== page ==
Given the prevalence of crosstalk among oncogenic pathways and disease heterogeneity, it has become increasingly apparent that combination therapies are required to achieve long-term cure and to minimize development of resistance mutations and escape pathways. The majority of existing combination therapies are developed in an ad hoc fashion, namely one agent at a time, without systematic consideration of potential complex interactions among the gene targets by leveraging disease-specific omics data. Moreover, the existing combination therapies are based on targets of existing drugs, which only represent a small portion of the human proteome. To this end, we hypothesize that systematic identification of synergistic key regulators represents a promising approach for nominating targets of combination therapy. Towards this goal, we will forward engineer a platform for identifying synergistic regulatory nodes in a cancer gene regulatory network as the targets for combination therapy. We will generate disease-specific multi-omics data to construct an integrative gene regulatory network, a pre-requisite for understanding the deregulated gene network in the cancer cells and for developing effective and lasting therapy. We will focus our study on Philadelphia-like acute lymphoblastic leukemia as a proof-of-principle. Our team proposes a novel approach to this problem by leveraging the unique strengths of the investigators in systems biology, genomics, proteomics, and translational research, as well as the large cohort of patient samples available at our institutions. If successful, the proposed framework would be a tremendous advance and paradigm shift to understand genetic interactions among oncogenic pathways for eventual therapeutic intervention.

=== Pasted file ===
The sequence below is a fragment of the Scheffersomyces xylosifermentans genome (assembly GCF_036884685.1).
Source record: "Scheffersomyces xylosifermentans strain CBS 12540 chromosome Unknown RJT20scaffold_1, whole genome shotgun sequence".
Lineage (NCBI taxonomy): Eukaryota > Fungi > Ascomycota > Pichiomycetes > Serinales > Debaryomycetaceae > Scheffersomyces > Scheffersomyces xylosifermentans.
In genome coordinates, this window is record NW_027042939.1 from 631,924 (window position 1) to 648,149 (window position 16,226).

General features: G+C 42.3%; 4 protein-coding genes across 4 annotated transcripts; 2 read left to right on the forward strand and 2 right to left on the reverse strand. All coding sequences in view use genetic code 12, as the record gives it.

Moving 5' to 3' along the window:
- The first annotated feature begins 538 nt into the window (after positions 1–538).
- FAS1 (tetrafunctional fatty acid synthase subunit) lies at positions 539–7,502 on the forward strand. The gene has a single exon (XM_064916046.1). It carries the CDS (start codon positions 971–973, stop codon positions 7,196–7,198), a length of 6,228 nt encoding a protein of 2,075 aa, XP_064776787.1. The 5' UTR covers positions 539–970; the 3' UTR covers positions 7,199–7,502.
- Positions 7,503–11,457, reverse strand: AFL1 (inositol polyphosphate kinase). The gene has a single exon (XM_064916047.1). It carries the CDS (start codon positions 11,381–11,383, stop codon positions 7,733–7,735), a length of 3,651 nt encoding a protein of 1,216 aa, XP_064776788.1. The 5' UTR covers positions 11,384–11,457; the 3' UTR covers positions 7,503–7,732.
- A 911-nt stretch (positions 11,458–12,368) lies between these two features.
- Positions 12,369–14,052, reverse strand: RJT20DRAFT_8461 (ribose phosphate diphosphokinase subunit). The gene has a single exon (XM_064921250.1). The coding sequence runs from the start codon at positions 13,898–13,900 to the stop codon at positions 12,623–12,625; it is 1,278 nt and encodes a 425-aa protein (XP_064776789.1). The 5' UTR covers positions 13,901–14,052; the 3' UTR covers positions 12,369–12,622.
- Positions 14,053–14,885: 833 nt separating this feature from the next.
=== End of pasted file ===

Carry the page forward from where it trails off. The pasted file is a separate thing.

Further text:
Combination therapy, by targeting more than one oncoogenic pathways, is an effective strategy to combat drug resistance. This project will develop a critically needed approach for systematic discovery of combination therapeutic targets.